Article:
: : Now, in Manhattan if you want to talk about rich areas use Upper East Side or Upper West Side, but never Uptown. The "Upper" sides are in realtion to Central Park and go a little farther north.
: : In Philadelphia and in Allentown, Pennsylvania they don't have Downtown but they have Center City. In Scranton Pennsylvania the highway signs direct you to Central City, but I've never heard it called that by the locals.
: : One of the big tobacco companies (Phillip-Morris or RJR) tried to bring out a new cigarette targetted at the African-American market about ten years ago. They wanted to call it Uptown (reference to Harlem, NY), menthol flavored, and placed upside-down in the pack in the uptown fashion, but when the powers that be heard about it, it was killed by protests.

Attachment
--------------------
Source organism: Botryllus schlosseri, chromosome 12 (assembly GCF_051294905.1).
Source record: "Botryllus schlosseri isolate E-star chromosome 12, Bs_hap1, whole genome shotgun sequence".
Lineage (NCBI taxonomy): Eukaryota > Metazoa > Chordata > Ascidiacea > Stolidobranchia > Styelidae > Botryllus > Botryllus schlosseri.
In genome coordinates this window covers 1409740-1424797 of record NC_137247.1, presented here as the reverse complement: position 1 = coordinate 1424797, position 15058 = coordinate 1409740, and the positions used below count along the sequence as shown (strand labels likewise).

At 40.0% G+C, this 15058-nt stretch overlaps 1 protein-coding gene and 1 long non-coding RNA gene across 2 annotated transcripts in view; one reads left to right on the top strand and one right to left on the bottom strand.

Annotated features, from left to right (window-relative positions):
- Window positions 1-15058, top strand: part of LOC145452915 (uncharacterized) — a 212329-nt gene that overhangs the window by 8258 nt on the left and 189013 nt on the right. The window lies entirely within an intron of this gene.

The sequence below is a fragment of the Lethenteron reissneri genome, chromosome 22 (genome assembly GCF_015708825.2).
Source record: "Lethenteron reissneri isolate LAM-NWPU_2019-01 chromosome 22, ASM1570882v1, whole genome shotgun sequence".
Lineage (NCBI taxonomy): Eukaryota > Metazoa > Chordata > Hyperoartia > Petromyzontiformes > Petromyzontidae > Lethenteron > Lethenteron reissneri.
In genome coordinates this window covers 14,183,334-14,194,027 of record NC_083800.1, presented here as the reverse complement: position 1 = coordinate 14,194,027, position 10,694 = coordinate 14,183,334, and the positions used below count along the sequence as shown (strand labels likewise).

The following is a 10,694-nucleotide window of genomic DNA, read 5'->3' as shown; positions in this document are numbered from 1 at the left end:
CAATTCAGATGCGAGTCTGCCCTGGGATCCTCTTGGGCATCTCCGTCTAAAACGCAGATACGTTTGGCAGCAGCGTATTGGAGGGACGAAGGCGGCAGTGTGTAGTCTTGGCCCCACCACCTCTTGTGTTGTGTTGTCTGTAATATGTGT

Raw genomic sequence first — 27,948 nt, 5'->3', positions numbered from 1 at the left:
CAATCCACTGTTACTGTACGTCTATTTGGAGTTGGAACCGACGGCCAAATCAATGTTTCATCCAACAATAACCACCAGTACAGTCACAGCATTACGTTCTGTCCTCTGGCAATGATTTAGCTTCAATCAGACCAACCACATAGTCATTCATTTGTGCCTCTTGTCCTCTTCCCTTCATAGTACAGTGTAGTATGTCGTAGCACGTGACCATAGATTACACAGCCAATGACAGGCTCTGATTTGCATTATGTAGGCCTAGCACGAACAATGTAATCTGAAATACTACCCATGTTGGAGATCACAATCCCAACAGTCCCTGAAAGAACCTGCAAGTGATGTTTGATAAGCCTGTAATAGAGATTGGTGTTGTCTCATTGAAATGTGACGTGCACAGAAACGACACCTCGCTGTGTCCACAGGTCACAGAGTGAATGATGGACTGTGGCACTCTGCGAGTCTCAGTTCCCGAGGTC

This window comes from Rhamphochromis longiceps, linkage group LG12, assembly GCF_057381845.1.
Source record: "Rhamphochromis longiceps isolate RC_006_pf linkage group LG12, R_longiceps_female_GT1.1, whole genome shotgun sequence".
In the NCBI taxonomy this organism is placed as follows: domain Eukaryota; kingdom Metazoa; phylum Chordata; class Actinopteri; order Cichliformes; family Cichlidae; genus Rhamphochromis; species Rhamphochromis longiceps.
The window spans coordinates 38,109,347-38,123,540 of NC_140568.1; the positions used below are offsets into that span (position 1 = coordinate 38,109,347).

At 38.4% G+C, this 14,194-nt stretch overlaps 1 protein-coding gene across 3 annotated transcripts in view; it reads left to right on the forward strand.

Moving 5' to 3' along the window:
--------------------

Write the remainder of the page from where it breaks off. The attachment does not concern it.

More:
: For just a moment, can we get back to the cozy house of Kathy Reichs? She says her bedroom and bath are "up," while everything else is "down." If there was more that was "up," we might be talking about the second floor (the one that is not at ground level). But with the information at hand it almost has to be a split-level house. Rooms on what you expect to be the ground floor are actually on at least two levels, but the levels are not room-height apart, just a few feet. There is probably a half-basement or garage, and possibly a sort of attic. Not quite a real house, not quite a ranch-style home (bungalow to you, buster!). But cozy, to the mind of a realtor. SS
Boy this whole uptown, downtown thing gets a bit complicated. About the closest reference that I'm familiar with, is a term used in my youth when I lived in the country (but I don't really hear it used in the city), is to say "we're going up the street", meaning we're going shopping in the main part of the shopping and/or business district. Or if mum wasn't home and I'd ask dad where she was, he'd often say, she's gone up the street. Which really means she's gone into town, shopping. Which is a bit strange in itself, because it suggests that we were somewhere near that particular street that we were about to "go up", but actually we were probably not even in the town before we "went up the street". So I don't really know why or how that evolved.